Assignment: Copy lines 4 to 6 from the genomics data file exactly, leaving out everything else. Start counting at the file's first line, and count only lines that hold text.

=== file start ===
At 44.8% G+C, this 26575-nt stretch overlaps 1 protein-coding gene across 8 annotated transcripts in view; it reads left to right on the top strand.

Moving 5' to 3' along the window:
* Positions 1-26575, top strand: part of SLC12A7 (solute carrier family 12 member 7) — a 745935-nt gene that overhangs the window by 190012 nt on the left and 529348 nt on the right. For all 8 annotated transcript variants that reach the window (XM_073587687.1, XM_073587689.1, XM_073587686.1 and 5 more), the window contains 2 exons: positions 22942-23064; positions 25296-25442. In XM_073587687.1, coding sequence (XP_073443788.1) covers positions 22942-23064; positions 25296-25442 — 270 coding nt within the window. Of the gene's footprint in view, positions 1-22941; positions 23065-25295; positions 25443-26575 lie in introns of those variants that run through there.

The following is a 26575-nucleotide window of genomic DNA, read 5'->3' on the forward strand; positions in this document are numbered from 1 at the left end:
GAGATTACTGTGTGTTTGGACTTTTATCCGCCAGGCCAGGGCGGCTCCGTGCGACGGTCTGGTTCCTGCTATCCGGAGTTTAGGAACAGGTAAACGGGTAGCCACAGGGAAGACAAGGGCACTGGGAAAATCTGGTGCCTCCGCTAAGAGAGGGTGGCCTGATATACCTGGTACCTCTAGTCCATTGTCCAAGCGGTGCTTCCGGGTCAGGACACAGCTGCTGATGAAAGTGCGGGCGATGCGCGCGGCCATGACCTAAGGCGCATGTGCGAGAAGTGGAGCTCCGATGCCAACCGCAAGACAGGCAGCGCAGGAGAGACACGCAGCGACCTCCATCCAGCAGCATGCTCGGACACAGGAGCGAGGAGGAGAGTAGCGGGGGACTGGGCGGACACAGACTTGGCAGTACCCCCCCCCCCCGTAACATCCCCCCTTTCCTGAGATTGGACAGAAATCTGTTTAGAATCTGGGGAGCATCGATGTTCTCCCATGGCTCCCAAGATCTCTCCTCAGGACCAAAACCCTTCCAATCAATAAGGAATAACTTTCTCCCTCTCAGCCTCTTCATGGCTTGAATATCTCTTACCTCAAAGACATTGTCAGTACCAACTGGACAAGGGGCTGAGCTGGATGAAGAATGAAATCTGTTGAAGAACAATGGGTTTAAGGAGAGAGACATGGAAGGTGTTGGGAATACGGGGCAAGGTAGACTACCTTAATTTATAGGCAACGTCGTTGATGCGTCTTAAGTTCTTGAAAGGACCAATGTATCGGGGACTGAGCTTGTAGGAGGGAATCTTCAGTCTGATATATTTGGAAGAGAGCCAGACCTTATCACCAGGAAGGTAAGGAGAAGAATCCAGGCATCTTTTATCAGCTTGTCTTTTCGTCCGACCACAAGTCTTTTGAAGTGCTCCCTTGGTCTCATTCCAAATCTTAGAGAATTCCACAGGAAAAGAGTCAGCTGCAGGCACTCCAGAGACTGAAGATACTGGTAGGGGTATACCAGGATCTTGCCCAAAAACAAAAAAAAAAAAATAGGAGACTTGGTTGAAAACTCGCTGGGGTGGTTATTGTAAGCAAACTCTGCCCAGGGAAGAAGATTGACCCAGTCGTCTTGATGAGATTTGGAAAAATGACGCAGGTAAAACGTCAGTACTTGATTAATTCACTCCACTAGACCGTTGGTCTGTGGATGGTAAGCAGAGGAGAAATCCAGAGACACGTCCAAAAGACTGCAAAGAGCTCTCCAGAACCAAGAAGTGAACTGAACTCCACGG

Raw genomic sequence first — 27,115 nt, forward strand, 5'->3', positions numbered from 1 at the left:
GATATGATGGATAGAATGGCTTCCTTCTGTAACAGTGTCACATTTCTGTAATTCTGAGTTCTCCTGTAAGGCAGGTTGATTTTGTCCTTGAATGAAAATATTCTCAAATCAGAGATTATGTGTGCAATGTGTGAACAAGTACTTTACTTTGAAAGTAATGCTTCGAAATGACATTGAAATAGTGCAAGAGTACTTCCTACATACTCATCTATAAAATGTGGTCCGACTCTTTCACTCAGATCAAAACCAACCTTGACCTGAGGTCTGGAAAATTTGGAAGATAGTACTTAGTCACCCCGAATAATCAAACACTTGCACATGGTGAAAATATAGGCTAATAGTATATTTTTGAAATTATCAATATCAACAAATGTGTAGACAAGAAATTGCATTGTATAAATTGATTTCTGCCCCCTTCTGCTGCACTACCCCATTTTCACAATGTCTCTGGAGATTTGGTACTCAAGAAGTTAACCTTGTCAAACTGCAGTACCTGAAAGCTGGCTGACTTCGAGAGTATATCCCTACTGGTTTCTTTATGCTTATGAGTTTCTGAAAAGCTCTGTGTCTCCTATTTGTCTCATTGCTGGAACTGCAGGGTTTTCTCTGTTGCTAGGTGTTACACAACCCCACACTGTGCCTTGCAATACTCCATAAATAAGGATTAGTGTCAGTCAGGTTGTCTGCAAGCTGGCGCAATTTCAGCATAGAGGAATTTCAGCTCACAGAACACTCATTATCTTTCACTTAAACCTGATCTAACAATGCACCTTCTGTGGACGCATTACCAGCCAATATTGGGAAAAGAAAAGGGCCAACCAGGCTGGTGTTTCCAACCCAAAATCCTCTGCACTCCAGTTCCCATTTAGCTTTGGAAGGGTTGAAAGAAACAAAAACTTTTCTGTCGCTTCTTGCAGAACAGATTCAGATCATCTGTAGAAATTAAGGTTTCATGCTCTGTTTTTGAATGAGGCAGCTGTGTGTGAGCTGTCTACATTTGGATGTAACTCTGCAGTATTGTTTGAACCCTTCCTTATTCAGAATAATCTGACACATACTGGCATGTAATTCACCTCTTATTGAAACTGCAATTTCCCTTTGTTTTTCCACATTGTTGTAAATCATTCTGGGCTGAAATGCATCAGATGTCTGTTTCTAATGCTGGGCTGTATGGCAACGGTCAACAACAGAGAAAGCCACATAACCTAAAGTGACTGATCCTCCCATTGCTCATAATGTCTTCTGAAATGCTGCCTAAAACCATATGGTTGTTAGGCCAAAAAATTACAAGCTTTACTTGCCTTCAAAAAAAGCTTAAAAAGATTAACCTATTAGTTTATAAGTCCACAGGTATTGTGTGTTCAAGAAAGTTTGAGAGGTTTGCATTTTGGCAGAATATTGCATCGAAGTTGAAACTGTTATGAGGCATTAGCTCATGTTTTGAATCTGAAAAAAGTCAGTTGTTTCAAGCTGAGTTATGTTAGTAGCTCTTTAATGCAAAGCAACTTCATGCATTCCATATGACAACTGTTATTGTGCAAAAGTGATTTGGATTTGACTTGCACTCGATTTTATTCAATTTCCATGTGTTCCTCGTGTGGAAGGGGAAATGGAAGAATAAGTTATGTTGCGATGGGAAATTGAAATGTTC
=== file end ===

The following is a 26575-nucleotide window of genomic DNA, read 5'->3' on the forward strand; positions in this document are numbered from 1 at the left end:
GAGATTACTGTGTGTTTGGACTTTTATCCGCCAGGCCAGGGCGGCTCCGTGCGACGGTCTGGTTCCTGCTATCCGGAGTTTAGGAACAGGTAAACGGGTAGCCACAGGGAAGACAAGGGCACTGGGAAAATCTGGTGCCTCCGCTAAGAGAGGGTGGCCTGATATACCTGGTACCTCTAGTCCATTGTCCAAGCGGTGCTTCCGGGTCAGGACACAGCTGCTGATGAAAGTGCGGGCGATGCGCGCGGCCATGACCTAAGGCGCATGTGCGAGAAGTGGAGCTCCGATGCCAACCGCAAGACAGGCAGCGCAGGAGAGACACGCAGCGACCTCCATCCAGCAGCATGCTCGGACACAGGAGCGAGGAGGAGAGTAGCGGGGGACTGGGCGGACACAGACTTGGCAGTACCCCCCCCCCCCGTAACATCCCCCCTTTCCTGAGATTGGACAGAAATCTGTTTAGAATCTGGGGAGCATCGATGTTCTCCCATGGCTCCCAAGATCTCTCCTCAGGACCAAAACCCTTCCAATCAATAAGGAATAACTTTCTCCCTCTCAGCCTCTTCATGGCTTGAATATCTCTTACCTCAAAGACATTGTCAGTACCAACTGGACAAGGGGCTGAGCTGGATGAAGAATGAAATCTGTTGAAGAACAATGGGTTTAAGGAGAGAGACATGGAAGGTGTTGGGAATACGGGGCAAGGTAGACTACCTTAATTTATAGGCAACGTCGTTGATGCGTCTTAAGTTCTTGAAAGGACCAATGTATCGGGGACTGAGCTTGTAGGAGGGAATCTTCAGTCTGATATATTTGGAAGAGAGCCAGACCTTATCACCAGGAAGGTAAGGAGAAGAATCCAGGCATCTTTTATCAGCTTGTCTTTTCGTCCGACCACAAGTCTTTTGAAGTGCTCCCTTGGTCTCATTCCAAATCTTAGAGAATTCCACAGGAAAAGAGTCAGCTGCAGGCACTCCAGAGACTGAAGATACTGGTAGGGGTATACCAGGATCTTGCCCAAAAACAAAAAAAAAAAAATAGGAGACTTGGTTGAAAACTCGCTGGGGTGGTTATTGTAAGCAAACTCTGCCCAGGGAAGAAGATTGACCCAGTCGTCTTGATGAGATTTGGAAAAATGACGCAGGTAAAACGTCAGTACTTGATTAATTCACTCCACTAGACCGTTGGTCTGTGGATGGTAAGCAGAGGAGAAATCCAGAGACACGTCCAAAAGACTGCAAAGAGCTCTCCAGAACCAAGAAGTGAACTGAACTCCACGG

Raw genomic sequence first — 27,115 nt, forward strand, 5'->3', positions numbered from 1 at the left: